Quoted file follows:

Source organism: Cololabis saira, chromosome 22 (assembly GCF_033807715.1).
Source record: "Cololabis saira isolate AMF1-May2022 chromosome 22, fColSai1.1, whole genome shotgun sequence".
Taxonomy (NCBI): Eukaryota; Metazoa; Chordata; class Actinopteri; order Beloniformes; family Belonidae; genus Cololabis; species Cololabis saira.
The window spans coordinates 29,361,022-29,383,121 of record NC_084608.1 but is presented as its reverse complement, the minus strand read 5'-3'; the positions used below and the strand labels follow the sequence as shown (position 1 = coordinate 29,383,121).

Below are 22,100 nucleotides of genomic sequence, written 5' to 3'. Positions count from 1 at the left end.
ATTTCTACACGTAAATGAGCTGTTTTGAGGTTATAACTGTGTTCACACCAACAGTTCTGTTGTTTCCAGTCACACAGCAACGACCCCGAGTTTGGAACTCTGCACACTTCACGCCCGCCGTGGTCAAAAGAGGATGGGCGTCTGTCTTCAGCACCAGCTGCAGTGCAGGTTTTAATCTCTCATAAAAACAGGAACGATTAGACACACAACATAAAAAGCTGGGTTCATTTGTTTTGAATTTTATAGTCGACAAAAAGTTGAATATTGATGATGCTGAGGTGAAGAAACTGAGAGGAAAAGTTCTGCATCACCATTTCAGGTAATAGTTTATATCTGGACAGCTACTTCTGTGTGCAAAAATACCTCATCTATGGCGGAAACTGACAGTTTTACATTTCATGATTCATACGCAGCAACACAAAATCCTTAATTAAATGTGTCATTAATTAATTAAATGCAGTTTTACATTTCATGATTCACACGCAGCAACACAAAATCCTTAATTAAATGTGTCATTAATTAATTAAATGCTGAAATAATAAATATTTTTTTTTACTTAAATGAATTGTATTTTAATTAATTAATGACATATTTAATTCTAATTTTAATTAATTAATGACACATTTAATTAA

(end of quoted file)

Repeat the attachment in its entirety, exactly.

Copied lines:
Source organism: Cololabis saira, chromosome 22 (assembly GCF_033807715.1).
Source record: "Cololabis saira isolate AMF1-May2022 chromosome 22, fColSai1.1, whole genome shotgun sequence".
Taxonomy (NCBI): Eukaryota; Metazoa; Chordata; class Actinopteri; order Beloniformes; family Belonidae; genus Cololabis; species Cololabis saira.
The window spans coordinates 29,361,022-29,383,121 of record NC_084608.1 but is presented as its reverse complement, the minus strand read 5'-3'; the positions used below and the strand labels follow the sequence as shown (position 1 = coordinate 29,383,121).

Below are 22,100 nucleotides of genomic sequence, written 5' to 3'. Positions count from 1 at the left end.
ATTTCTACACGTAAATGAGCTGTTTTGAGGTTATAACTGTGTTCACACCAACAGTTCTGTTGTTTCCAGTCACACAGCAACGACCCCGAGTTTGGAACTCTGCACACTTCACGCCCGCCGTGGTCAAAAGAGGATGGGCGTCTGTCTTCAGCACCAGCTGCAGTGCAGGTTTTAATCTCTCATAAAAACAGGAACGATTAGACACACAACATAAAAAGCTGGGTTCATTTGTTTTGAATTTTATAGTCGACAAAAAGTTGAATATTGATGATGCTGAGGTGAAGAAACTGAGAGGAAAAGTTCTGCATCACCATTTCAGGTAATAGTTTATATCTGGACAGCTACTTCTGTGTGCAAAAATACCTCATCTATGGCGGAAACTGACAGTTTTACATTTCATGATTCATACGCAGCAACACAAAATCCTTAATTAAATGTGTCATTAATTAATTAAATGCAGTTTTACATTTCATGATTCACACGCAGCAACACAAAATCCTTAATTAAATGTGTCATTAATTAATTAAATGCTGAAATAATAAATATTTTTTTTTACTTAAATGAATTGTATTTTAATTAATTAATGACATATTTAATTCTAATTTTAATTAATTAATGACACATTTAATTAA